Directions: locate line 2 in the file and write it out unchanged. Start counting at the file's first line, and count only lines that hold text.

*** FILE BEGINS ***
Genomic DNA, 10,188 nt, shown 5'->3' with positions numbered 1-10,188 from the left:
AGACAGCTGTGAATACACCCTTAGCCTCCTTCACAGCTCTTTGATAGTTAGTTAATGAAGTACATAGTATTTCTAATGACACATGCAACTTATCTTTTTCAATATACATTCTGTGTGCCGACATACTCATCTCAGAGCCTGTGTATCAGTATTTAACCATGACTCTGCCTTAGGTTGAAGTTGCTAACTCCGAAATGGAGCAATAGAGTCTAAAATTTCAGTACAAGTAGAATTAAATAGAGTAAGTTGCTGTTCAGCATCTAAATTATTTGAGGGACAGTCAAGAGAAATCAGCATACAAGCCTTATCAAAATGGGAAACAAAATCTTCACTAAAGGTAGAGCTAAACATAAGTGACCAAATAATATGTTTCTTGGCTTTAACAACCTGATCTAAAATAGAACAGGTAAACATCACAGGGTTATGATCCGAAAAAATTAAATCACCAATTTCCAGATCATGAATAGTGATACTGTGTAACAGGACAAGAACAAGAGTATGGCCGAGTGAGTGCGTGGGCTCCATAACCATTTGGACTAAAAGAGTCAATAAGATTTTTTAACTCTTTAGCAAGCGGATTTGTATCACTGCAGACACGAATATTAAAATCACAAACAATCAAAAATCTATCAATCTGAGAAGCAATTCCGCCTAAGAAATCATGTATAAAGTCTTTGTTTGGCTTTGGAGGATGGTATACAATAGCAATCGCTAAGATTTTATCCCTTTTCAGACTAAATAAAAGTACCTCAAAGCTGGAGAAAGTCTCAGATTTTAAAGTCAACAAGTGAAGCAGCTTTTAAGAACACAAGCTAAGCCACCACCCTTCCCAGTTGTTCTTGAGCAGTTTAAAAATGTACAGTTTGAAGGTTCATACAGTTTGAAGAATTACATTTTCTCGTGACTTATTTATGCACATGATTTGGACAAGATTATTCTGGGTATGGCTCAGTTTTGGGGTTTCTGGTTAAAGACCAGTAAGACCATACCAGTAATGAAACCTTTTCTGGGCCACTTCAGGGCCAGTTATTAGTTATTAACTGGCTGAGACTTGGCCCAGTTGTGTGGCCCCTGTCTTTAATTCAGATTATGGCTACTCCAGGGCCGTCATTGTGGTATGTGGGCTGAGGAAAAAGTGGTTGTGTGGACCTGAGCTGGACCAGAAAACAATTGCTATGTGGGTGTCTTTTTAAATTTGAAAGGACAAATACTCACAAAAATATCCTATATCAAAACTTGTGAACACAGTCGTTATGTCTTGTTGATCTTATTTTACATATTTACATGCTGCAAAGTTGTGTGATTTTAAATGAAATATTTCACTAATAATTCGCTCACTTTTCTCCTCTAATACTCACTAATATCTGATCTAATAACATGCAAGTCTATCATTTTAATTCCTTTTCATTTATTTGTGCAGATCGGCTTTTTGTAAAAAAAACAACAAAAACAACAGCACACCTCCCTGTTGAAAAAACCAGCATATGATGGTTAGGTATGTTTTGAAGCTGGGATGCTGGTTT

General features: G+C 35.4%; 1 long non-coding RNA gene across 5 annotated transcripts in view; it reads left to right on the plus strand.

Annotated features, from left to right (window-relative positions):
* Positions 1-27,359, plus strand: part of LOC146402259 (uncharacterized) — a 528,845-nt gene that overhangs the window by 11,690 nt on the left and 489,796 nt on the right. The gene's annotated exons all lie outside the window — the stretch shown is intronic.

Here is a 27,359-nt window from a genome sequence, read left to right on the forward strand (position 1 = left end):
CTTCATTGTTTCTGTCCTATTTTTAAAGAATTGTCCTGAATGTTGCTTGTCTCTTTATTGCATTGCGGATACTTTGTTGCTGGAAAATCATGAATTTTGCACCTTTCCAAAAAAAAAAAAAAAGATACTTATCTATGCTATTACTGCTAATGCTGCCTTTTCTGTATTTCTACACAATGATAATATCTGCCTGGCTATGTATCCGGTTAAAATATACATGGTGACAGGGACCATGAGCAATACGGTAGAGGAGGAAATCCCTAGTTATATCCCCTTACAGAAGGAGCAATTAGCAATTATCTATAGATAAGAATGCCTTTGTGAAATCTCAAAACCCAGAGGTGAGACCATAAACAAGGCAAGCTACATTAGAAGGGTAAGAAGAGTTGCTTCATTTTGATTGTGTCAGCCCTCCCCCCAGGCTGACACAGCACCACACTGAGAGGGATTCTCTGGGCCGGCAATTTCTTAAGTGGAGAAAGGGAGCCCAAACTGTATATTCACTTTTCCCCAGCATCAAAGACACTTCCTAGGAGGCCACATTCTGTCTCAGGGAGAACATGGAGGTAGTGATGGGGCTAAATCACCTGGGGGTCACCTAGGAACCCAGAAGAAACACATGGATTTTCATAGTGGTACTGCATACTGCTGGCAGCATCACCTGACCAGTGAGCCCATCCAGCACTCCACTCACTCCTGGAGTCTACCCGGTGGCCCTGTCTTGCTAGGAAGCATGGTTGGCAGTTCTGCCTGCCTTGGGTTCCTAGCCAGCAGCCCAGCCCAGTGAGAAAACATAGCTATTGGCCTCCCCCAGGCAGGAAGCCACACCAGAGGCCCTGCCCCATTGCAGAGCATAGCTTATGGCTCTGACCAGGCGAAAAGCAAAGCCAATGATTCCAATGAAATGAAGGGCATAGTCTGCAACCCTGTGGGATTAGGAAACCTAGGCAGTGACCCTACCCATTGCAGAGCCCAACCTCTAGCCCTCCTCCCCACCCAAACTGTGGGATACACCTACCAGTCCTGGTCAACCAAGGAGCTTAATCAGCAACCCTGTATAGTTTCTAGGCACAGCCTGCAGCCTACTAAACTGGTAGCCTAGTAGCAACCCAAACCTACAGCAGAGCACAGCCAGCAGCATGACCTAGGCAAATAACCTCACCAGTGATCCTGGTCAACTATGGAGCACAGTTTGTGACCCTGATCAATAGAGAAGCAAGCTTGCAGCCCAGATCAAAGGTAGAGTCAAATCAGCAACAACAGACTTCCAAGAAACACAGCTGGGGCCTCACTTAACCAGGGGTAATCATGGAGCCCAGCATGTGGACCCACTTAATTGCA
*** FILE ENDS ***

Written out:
AGACAGCTGTGAATACACCCTTAGCCTCCTTCACAGCTCTTTGATAGTTAGTTAATGAAGTACATAGTATTTCTAATGACACATGCAACTTATCTTTTTCAATATACATTCTGTGTGCCGACATACTCATCTCAGAGCCTGTGTATCAGTATTTAACCATGACTCTGCCTTAGGTTGAAGTTGCTAACTCCGAAATGGAGCAATAGAGTCTAAAATTTCAGTACAAGTAGAATTAAATAGAGTAAGTTGCTGTTCAGCATCTAAATTATTTGAGGGACAGTCAAGAGAAATCAGCATACAAGCCTTATCAAAATGGGAAACAAAATCTTCACTAAAGGTAGAGCTAAACATAAGTGACCAAATAATATGTTTCTTGGCTTTAACAACCTGATCTAAAATAGAACAGGTAAACATCACAGGGTTATGATCCGAAAAAATTAAATCACCAATTTCCAGATCATGAATAGTGATACTGTGTAACAGGACAAGAACAAGAGTATGGCCGAGTGAGTGCGTGGGCTCCATAACCATTTGGACTAAAAGAGTCAATAAGATTTTTTAACTCTTTAGCAAGCGGATTTGTATCACTGCAGACACGAATATTAAAATCACAAACAATCAAAAATCTATCAATCTGAGAAGCAATTCCGCCTAAGAAATCATGTATAAAGTCTTTGTTTGGCTTTGGAGGATGGTATACAATAGCAATCGCTAAGATTTTATCCCTTTTCAGACTAAATAAAAGTACCTCAAAGCTGGAGAAAGTCTCAGATTTTAAAGTCAACAAGTGAAGCAGCTTTTAAGAACACAAGCTAAGCCACCACCCTTCCCAGTTGTTCTTGAGCAGTTTAAAAATGTACAGTTTGAAGGTTCATACAGTTTGAAGAATTACATTTTCTCGTGACTTATTTATGCACATGATTTGGACAAGATTATTCTGGGTATGGCTCAGTTTTGGGGTTTCTGGTTAAAGACCAGTAAGACCATACCAGTAATGAAACCTTTTCTGGGCCACTTCAGGGCCAGTTATTAGTTATTAACTGGCTGAGACTTGGCCCAGTTGTGTGGCCCCTGTCTTTAATTCAGATTATGGCTACTCCAGGGCCGTCATTGTGGTATGTGGGCTGAGGAAAAAGTGGTTGTGTGGACCTGAGCTGGACCAGAAAACAATTGCTATGTGGGTGTCTTTTTAAATTTGAAAGGACAAATACTCACAAAAATATCCTATATCAAAACTTGTGAACACAGTCGTTATGTCTTGTTGATCTTATTTTACATATTTACATGCTGCAAAGTTGTGTGATTTTAAATGAAATATTTCACTAATAATTCGCTCACTTTTCTCCTCTAATACTCACTAATATCTGATCTAATAACATGCAAGTCTATCATTTTAATTCCTTTTCATTTATTTGTGCAGATCGGCTTTTTGTAAAAAAAACAACAAAAACAACAGCACACCTCCCTGTTGAAAAAACCAGCATATGATGGTTAGGTATGTTTTGAAGCTGGGATGCTGGTTT